“Almost mysteriously, money operates differently in response to abundance than it does to scarcity. It’s as if money is an entity and our relationship with it changes how it shows up in our lives and in the world. When seen through a lens of contribution, sufficiency and leverage, money seems to materialize more abundantly and brings more contentment, peace, and purpose. Through my conversations with Money I now help people from all walks of life to change their relationship with Money and the impact it can have on them and the world.”

I didn’t quite get it, so after I shared with her some details of my money woes, Ellen started at her baseline: with generosity. 

Ellen believes that the more money you give away, in ways you’d least expect yourself to, and a little more than maybe makes you comfortable, the more that will come back to you. Ellen told me those are the kinds of messages money sends to her.

She challenged me: to not just see that as an opportunity to write a check to my favorite charity, but to do something spontaneously for someone, a little out of my comfort zone.

Not sure what she meant by that, but prior to our call, I had planned to splurge on some new Allbirds sneakers. I had loved the ones I’d bought a year earlier, had worn them to shreds, and was ready for a new pair. But after Ellen and I spoke, I held a silent debate in my head, and began to reconsider my decision, even as I headed west on Philadelphia’s Walnut Street Allbirds store, just to have a look at their newest styles.

What I witnessed there in the store as I tried on the shoes I had been eyeing before my session with Ellen, caught me off guard. I was chatting with a postal worker, in uniform, who was trying on a few pairs of these super comfy sneakers, taking laps around the store. When I shared with him how much I loved their shoes, he sheepishly told me he hoped to one day be able to buy his own pair. l glanced at his tattered old sneakers, knowing he’d walked a gazillion miles in them, delivering our mail, in rain and snow and sleet and hail.  At a time when snail mail isn’t exactly getting a great rap.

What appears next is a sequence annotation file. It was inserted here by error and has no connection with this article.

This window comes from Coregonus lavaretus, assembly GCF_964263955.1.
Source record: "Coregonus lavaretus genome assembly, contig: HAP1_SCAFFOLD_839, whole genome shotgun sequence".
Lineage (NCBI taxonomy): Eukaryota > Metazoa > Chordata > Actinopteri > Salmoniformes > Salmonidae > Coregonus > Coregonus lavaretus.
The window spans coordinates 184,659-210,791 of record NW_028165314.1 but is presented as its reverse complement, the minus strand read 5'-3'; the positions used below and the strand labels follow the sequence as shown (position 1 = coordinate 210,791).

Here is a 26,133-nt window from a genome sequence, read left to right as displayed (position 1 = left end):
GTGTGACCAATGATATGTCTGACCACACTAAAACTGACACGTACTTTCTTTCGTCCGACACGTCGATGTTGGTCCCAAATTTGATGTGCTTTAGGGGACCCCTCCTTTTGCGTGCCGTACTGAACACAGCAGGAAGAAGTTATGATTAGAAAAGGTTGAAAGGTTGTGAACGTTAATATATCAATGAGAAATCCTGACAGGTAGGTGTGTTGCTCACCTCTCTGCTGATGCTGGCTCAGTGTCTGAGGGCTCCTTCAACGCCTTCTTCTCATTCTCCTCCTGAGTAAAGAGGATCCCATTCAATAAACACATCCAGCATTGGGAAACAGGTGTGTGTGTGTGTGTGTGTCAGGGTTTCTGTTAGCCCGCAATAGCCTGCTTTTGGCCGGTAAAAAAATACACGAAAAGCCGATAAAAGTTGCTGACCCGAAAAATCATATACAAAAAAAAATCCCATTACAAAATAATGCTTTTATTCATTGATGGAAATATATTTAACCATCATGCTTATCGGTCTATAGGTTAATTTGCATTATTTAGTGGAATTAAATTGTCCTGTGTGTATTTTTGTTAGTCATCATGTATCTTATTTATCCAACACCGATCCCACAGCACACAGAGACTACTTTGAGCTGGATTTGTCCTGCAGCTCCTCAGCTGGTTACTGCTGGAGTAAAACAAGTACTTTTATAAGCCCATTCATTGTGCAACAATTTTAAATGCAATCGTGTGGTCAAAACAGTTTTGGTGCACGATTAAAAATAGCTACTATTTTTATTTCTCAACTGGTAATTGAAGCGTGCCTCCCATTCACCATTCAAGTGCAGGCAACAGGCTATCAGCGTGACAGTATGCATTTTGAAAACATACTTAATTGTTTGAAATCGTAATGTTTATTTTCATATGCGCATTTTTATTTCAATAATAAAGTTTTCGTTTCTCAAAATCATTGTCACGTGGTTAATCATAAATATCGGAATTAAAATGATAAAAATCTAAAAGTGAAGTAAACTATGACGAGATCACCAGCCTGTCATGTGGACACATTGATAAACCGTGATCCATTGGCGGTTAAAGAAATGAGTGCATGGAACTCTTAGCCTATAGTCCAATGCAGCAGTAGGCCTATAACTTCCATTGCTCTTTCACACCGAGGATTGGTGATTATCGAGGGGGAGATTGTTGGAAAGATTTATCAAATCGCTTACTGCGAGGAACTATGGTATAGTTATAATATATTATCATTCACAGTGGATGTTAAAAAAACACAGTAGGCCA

So I went to the counter and paid for the man’s shoes, with the promise that the sales guy wouldn’t tell him until I left the store. 

I was energized, skipping home in my old sneakers, feeling the intense power of generosity, which was so much stronger than any other emotion that might have come from buying a new pair for myself. The next day, I called Ellen, to thank her for her suggestion, and a few days after that, seemingly out of the blue, I received a package from Staples. Inside was a giant red button with one word on it: EASY. It was from Ellen.

When I pushed that button, the voice bellowed: “That was easy.” 

I hesitate to tell you that some real good money fortune followed. But actually, it did.

And while I can’t really explain how this financial windfall  happened, it almost felt effortless. So did my ethos around the idea of abundance. It feels like the more I give to others, the more that comes my way. How is that possible? As Ellen says, shift your mindset and everything else might actually shift

Moral of this story? Ask for help. It’s really that easy.

And if you need s’more support rewiring to make this a hard-coded habit, may we suggest a safe space to redesign your intentions, habits, routines…and life? 

Join our year-round community of women in the same game, here

Come to a Classic Camp this Fall and #ReigniteYourLife, big time

It can all be so much easier than your trained brain could even imagine…

From the campfire & beyond,

Tammi

*Look out for Ellen Rogin’s digital session, Messages from Money on Campowerment.com on September 27th